I taught her some elementary Latin and gave practical demonstrations. Riverdancing — of the horizontal variety — became a regular feature of these encounters some of which were hosted, unwittingly, by our erstwhile employers.

The relationship did not outlast co-worker status. The Brokerage So Designed So That Normal Things Could Not Happen was, as brokerages went, hopeless. But I guess you could say, as the song goes, we found love in a hopeless place. 

It went the way of all things and our paths, like two roads in a yellow wood, diverged. Hips that passed in the night. I’m not sure which of us took the road less travelled but our journeys coincided again last week with a simple email: “Was that you? It’s me.” 

What were the chances of a) me answering the phone and b) her being on the end of it? 

Some brief correspondence established the narrative of the intervening years. She was happy and fulfilled. Well, opposites attract, I suppose. She was on the buy-side now, enjoying her job and people called her to ingratiate themselves. She was in a functional relationship. She knew no one close to her who had died or contracted a terminal illness. She was not pursued by debt collectors. All of this information was imparted without any irony I could detect.

Curiosity got the better of us both and we agreed to meet for a lunchtime coffee which I escalated into a glass of wine at the last minute — just in case, you know. I turned up early and drank two glasses before she arrived so that I might seem more animated than I am most of the time. 


JFC


Dolores looked very attractive still, with any decline barely discernible. That’s what the buy-side does for you, I speculated, although discontinuing relations with me might also have rejuvenated her. About me, she was more guarded: “You have not changed one bit”. 

I only realised afterwards this was probably a lament and an insult. Twenty minutes in, I was becoming optimistic. She could be a client perhaps, I thought, and I could feel those embers being stoked again. It was only a matter of time before lambent flames of passion would be licking our legs beneath the table.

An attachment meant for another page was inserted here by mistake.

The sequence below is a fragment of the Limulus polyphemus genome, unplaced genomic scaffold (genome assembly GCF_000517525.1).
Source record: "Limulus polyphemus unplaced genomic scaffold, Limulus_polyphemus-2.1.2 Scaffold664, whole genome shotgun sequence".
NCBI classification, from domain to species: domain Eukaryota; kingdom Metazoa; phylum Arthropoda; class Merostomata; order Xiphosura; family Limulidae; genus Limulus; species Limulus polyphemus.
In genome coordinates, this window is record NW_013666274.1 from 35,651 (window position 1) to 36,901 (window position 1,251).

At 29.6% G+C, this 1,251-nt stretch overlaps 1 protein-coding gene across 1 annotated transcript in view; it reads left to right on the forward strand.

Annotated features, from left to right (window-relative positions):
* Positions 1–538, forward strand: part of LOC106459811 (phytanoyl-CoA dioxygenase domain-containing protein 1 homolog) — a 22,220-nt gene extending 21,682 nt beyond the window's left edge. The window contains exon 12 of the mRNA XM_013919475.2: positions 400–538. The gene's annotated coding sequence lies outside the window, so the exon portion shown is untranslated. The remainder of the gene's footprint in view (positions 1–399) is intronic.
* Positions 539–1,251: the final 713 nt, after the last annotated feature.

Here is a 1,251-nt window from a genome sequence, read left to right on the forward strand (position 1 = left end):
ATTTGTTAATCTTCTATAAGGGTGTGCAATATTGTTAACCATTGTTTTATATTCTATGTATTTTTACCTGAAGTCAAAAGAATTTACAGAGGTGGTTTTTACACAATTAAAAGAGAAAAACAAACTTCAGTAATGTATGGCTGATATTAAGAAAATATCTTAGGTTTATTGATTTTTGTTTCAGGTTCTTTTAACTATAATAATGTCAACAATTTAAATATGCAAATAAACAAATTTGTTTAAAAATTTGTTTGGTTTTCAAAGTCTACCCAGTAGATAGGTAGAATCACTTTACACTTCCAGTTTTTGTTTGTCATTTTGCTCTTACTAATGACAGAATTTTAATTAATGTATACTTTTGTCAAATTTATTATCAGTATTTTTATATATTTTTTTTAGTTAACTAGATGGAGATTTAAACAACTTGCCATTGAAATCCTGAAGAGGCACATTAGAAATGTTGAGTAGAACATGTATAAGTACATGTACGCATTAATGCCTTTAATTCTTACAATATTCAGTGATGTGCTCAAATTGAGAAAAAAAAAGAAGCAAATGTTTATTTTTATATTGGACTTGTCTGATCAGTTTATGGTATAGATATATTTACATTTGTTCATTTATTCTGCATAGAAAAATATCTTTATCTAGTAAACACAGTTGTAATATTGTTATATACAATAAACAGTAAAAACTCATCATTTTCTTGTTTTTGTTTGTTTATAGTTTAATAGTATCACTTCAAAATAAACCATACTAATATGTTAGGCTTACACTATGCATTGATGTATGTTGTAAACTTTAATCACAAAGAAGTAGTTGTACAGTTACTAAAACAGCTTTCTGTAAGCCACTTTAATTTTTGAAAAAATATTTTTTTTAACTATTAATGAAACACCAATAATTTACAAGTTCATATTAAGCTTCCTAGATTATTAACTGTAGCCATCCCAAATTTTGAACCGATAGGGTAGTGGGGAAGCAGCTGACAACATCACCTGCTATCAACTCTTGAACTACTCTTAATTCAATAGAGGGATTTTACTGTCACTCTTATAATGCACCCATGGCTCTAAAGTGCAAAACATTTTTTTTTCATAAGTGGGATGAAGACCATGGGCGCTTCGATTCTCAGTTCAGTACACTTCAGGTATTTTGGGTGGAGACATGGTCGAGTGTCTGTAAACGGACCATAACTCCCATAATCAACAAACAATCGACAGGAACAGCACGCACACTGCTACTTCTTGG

And then she told me why she was happy: “I found God.” 

For the Satanic stockbroker there’s no detumescent quite like the reborn Christian’s declaration of religious contentment.

“Are you sure you’re not dyslexic and you didn’t just lose and then find your dog?” I asked.

Dolores was quite sure. She met her new boyfriend at church. She’ll never see me there unless I’m stealing lead from the roof and fall through a stained glass window.

I would believe in God if he would only give me a clear sign — like an order. 

  • By The Pained Trader
  • 05 Oct 2017

All International Bonds

Rank Lead Manager Amount $m No of issues Share %
  • Last updated
  • Today
1 Citi 417,761.51 1606 9.02%
2 JPMorgan 380,362.89 1737 8.21%
3 Bank of America Merrill Lynch 364,928.71 1322 7.88%
4 Goldman Sachs 269,252.76 932 5.81%
5 Barclays 267,252.43 1082 5.77%

Bookrunners of All Syndicated Loans EMEA

Rank Lead Manager Amount $m No of issues Share %
  • Last updated
  • Today
1 HSBC 45,449.36 196 6.56%
2 BNP Paribas 38,734.80 217 5.59%
3 Deutsche Bank 37,615.10 139 5.43%
4 JPMorgan 34,724.19 118 5.01%
5 Bank of America Merrill Lynch 33,835.53 112 4.88%

Bookrunners of all EMEA ECM Issuance

Rank Lead Manager Amount $m No of issues Share %
  • Last updated
  • Today
1 JPMorgan 22,475.46 105 8.65%
2 Morgan Stanley 19,057.00 101 7.34%
3 Citi 17,812.08 111 6.86%
4 UBS 17,693.89 71 6.81%
5 Goldman Sachs 17,333.10 99 6.67%